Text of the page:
Tea and taboo in Bangladesh

Malnicherra is the oldest of Bangladesh’s 165 tea gardens. Here youth groups meet twice a month after school or at the weekend, with 25 members in each group. They talk about things that are usually taboo like sex, HIV prevention, and violence. Sima, 18, lives on the Malnicherra estate, and is a peer leader for three girls’ groups.

“I’m happy that I’m letting people know about these issues ... At first I was a bit shy in the sessions but now the young people are eager and come forward to talk to me about sensitive issues, so it feels good; they encourage me to talk.”

Sima is one of 300 young people trained as peer leaders on topics important to them including HIV prevention, sexual and reproductive rights, safe motherhood and addressing gender-based violence. HASAB, the Alliance Linking Organisation in Bangladesh, provided the training because young people are the most vulnerable to HIV. The risks are even higher for young people from highly stigmatised groups, such as sex workers, people who inject drugs, and men who have sex with men. Social and cultural taboos cause a pervasive silence around sexual and reproductive health and rights, but things are changing.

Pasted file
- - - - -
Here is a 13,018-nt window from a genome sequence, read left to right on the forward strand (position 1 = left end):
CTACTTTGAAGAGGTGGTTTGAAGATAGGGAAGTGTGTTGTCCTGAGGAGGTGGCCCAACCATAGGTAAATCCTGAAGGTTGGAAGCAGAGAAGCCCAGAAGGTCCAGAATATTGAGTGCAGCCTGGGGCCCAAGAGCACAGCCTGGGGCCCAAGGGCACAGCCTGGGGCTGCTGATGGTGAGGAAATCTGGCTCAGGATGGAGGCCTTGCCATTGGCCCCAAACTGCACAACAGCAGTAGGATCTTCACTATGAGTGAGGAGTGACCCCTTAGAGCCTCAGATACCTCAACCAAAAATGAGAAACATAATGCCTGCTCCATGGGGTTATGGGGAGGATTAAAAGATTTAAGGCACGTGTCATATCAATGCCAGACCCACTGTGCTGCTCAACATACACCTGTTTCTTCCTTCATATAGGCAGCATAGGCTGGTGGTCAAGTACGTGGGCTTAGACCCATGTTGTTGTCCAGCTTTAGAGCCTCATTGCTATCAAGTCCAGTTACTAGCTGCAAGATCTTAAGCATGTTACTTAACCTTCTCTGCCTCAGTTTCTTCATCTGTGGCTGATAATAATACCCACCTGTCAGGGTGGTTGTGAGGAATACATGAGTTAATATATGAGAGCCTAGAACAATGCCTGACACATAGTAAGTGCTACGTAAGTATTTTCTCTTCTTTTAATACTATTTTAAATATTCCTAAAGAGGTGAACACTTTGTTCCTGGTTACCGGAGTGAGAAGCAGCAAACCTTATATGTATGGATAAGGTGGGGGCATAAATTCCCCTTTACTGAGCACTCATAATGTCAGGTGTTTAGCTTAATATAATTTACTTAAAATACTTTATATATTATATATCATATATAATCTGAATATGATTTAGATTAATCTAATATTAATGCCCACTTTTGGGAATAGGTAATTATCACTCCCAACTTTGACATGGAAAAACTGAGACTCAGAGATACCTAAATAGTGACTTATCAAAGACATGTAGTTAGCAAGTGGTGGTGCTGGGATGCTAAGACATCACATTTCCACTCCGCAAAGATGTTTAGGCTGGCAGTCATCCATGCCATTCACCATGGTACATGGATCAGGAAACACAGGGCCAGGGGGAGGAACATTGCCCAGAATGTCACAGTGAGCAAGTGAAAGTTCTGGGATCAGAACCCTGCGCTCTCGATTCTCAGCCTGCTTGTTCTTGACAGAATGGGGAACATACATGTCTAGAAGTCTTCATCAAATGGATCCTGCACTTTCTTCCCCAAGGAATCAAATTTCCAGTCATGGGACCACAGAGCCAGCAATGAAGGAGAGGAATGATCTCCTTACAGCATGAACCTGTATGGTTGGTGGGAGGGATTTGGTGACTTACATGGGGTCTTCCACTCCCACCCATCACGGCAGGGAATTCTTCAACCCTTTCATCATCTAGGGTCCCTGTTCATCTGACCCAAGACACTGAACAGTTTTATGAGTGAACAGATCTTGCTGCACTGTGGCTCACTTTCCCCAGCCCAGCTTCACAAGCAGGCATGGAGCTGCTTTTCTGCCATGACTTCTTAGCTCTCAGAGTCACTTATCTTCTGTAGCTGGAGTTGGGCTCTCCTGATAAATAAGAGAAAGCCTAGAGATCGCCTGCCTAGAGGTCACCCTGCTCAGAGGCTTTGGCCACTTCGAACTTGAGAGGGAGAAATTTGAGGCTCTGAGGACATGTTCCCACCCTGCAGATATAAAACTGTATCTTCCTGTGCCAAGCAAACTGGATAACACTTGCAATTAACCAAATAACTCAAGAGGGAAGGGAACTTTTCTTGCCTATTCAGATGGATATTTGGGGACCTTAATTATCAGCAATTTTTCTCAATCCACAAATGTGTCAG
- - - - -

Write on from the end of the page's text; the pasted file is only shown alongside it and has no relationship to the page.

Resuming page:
"I know how I can go on with my life in safety, how to be independent. I now know my rights."

— Sima

Reaching rural areas

The project has been particularly ground breaking in Sylhet, in north-eastern Bangladesh, where our implementing partner Reliant Women Development Organisation has established youth groups in local tea gardens. It is the only sexual and reproductive health project in the district. At the start of the project, gatekeeper meetings with parents, religious leaders, community leaders and teachers proved essential in ensuring support for the youth groups. “People went to the gatekeeper meetings out of curiosity initially. People would say: all those girls in one room together, what are they doing?” says Sima. “Now they know they are enthusiastic.”

Shilla’s Story

Shilla† joined one of the youth groups a year ago. As a sex worker Shilla is stigmatised by her neighbours and even her clients. Neighbours have driven her out of her home numerous times, and she is left with no recourse if a client is abusive or refuses to pay. Recently she arranged the funeral for one of her friends, also a sex worker, who died from a HIV-related illness. Shilla says the emotional and practical support she receives through the youth group means, “I know how I can go on with my life in safety, how to be independent. I now know my rights”.

As well as feeling better able to protect herself, Shilla finds herself sharing information, or asserting herself, with clients. “Previously I didn’t know about condoms. Now I talk with my clients. I say to them, you came for momentary satisfaction but you have no idea. I explain how HIV is spread.”

†not her real name